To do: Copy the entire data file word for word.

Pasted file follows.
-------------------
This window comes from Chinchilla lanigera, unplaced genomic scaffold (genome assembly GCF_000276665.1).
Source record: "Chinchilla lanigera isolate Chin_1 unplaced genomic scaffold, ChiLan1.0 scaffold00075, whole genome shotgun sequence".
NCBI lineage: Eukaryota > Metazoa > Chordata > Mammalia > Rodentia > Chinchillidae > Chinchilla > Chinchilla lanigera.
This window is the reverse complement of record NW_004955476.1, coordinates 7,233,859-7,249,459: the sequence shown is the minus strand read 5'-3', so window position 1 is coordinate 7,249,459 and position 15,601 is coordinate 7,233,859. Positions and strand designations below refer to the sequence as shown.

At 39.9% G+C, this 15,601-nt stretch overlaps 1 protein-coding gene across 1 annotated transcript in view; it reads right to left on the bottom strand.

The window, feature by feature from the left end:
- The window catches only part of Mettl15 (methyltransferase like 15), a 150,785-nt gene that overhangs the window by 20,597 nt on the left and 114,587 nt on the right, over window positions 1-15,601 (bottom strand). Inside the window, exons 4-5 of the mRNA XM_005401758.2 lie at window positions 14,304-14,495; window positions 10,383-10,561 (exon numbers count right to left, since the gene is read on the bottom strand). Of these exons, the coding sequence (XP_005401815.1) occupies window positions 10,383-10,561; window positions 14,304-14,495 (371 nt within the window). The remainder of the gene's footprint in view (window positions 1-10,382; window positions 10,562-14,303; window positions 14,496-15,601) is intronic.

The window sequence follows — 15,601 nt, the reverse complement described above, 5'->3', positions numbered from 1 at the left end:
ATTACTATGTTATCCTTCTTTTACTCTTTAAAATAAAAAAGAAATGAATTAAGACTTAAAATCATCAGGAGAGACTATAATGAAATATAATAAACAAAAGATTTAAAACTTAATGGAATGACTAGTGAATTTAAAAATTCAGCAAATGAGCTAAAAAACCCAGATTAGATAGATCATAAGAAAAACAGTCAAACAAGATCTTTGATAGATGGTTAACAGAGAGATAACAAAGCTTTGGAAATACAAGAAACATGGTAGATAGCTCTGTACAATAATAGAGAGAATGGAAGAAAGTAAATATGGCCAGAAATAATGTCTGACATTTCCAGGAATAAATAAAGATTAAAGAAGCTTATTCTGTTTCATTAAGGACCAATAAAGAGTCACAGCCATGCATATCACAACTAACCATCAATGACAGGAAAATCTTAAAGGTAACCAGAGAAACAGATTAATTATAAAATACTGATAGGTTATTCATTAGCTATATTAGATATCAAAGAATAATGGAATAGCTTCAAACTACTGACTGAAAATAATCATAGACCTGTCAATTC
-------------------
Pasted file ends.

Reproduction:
This window comes from Chinchilla lanigera, unplaced genomic scaffold (genome assembly GCF_000276665.1).
Source record: "Chinchilla lanigera isolate Chin_1 unplaced genomic scaffold, ChiLan1.0 scaffold00075, whole genome shotgun sequence".
NCBI lineage: Eukaryota > Metazoa > Chordata > Mammalia > Rodentia > Chinchillidae > Chinchilla > Chinchilla lanigera.
This window is the reverse complement of record NW_004955476.1, coordinates 7,233,859-7,249,459: the sequence shown is the minus strand read 5'-3', so window position 1 is coordinate 7,249,459 and position 15,601 is coordinate 7,233,859. Positions and strand designations below refer to the sequence as shown.

At 39.9% G+C, this 15,601-nt stretch overlaps 1 protein-coding gene across 1 annotated transcript in view; it reads right to left on the bottom strand.

The window, feature by feature from the left end:
- The window catches only part of Mettl15 (methyltransferase like 15), a 150,785-nt gene that overhangs the window by 20,597 nt on the left and 114,587 nt on the right, over window positions 1-15,601 (bottom strand). Inside the window, exons 4-5 of the mRNA XM_005401758.2 lie at window positions 14,304-14,495; window positions 10,383-10,561 (exon numbers count right to left, since the gene is read on the bottom strand). Of these exons, the coding sequence (XP_005401815.1) occupies window positions 10,383-10,561; window positions 14,304-14,495 (371 nt within the window). The remainder of the gene's footprint in view (window positions 1-10,382; window positions 10,562-14,303; window positions 14,496-15,601) is intronic.

The window sequence follows — 15,601 nt, the reverse complement described above, 5'->3', positions numbered from 1 at the left end:
ATTACTATGTTATCCTTCTTTTACTCTTTAAAATAAAAAAGAAATGAATTAAGACTTAAAATCATCAGGAGAGACTATAATGAAATATAATAAACAAAAGATTTAAAACTTAATGGAATGACTAGTGAATTTAAAAATTCAGCAAATGAGCTAAAAAACCCAGATTAGATAGATCATAAGAAAAACAGTCAAACAAGATCTTTGATAGATGGTTAACAGAGAGATAACAAAGCTTTGGAAATACAAGAAACATGGTAGATAGCTCTGTACAATAATAGAGAGAATGGAAGAAAGTAAATATGGCCAGAAATAATGTCTGACATTTCCAGGAATAAATAAAGATTAAAGAAGCTTATTCTGTTTCATTAAGGACCAATAAAGAGTCACAGCCATGCATATCACAACTAACCATCAATGACAGGAAAATCTTAAAGGTAACCAGAGAAACAGATTAATTATAAAATACTGATAGGTTATTCATTAGCTATATTAGATATCAAAGAATAATGGAATAGCTTCAAACTACTGACTGAAAATAATCATAGACCTGTCAATTC